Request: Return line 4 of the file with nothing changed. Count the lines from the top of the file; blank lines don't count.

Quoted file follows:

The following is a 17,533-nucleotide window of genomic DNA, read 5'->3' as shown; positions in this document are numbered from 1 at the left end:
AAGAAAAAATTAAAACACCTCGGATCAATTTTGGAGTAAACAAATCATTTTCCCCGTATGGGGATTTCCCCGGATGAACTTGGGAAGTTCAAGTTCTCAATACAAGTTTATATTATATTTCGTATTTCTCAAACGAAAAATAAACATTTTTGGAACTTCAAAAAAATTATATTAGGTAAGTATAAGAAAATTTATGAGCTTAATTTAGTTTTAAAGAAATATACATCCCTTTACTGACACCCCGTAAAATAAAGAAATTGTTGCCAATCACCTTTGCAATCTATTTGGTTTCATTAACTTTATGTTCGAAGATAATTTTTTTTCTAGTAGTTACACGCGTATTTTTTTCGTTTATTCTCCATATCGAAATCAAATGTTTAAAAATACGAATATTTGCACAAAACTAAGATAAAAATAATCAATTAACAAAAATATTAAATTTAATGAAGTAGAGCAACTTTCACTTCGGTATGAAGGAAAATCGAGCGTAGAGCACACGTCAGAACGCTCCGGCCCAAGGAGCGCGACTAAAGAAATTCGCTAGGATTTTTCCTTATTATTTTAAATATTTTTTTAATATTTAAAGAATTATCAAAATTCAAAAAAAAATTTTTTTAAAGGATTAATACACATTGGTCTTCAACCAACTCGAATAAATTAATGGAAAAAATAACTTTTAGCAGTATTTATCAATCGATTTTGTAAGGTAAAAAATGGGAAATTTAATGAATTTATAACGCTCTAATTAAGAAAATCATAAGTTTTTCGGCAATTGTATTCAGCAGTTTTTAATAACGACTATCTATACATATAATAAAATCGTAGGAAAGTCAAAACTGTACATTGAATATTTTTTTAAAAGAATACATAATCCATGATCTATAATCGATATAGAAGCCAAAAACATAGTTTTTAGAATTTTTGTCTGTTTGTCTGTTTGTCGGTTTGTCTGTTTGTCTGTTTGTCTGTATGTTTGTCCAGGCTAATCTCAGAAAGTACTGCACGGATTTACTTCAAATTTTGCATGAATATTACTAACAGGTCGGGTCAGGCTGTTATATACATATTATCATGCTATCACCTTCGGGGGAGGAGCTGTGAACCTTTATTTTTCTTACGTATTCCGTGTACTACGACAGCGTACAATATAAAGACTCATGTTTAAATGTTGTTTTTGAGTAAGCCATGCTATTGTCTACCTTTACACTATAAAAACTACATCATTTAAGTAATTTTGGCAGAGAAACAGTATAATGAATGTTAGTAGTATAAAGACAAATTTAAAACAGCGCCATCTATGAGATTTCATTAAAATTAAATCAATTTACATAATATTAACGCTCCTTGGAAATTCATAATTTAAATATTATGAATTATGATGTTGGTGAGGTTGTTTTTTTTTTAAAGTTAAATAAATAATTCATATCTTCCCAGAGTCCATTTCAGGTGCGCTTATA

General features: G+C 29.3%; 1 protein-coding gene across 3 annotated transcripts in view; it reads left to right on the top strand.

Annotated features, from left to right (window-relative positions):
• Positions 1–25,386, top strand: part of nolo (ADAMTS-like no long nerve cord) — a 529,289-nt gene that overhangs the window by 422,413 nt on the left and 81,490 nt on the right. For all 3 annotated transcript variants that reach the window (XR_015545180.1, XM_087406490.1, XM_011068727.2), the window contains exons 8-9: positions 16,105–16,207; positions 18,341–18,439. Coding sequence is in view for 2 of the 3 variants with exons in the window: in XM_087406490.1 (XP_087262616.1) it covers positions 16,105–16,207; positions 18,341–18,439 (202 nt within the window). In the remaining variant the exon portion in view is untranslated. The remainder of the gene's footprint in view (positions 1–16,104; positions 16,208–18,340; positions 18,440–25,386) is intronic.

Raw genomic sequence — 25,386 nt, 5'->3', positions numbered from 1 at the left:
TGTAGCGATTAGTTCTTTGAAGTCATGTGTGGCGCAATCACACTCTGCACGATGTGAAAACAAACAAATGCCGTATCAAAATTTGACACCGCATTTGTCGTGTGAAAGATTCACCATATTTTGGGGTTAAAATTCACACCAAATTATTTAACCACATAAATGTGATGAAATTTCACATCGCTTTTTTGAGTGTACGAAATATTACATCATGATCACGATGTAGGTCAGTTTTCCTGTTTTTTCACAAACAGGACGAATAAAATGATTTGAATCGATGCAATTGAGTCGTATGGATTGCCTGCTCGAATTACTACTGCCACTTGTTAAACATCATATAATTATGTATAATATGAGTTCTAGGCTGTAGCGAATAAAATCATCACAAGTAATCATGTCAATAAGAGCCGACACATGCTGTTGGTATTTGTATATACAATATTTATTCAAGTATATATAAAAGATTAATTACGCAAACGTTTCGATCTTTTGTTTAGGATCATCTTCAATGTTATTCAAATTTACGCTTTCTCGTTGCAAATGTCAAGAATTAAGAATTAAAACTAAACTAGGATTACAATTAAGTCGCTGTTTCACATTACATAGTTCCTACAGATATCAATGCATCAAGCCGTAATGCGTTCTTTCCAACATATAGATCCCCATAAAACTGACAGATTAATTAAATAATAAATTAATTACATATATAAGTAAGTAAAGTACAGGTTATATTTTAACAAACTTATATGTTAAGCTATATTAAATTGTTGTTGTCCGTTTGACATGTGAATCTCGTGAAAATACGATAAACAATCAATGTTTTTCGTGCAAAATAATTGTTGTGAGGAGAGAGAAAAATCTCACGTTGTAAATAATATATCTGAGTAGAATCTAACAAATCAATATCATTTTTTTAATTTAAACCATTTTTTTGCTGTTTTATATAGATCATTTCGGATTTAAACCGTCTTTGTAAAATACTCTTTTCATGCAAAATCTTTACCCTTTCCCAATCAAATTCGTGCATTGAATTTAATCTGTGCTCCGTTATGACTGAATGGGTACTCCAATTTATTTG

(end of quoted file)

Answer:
Annotated features, from left to right (window-relative positions):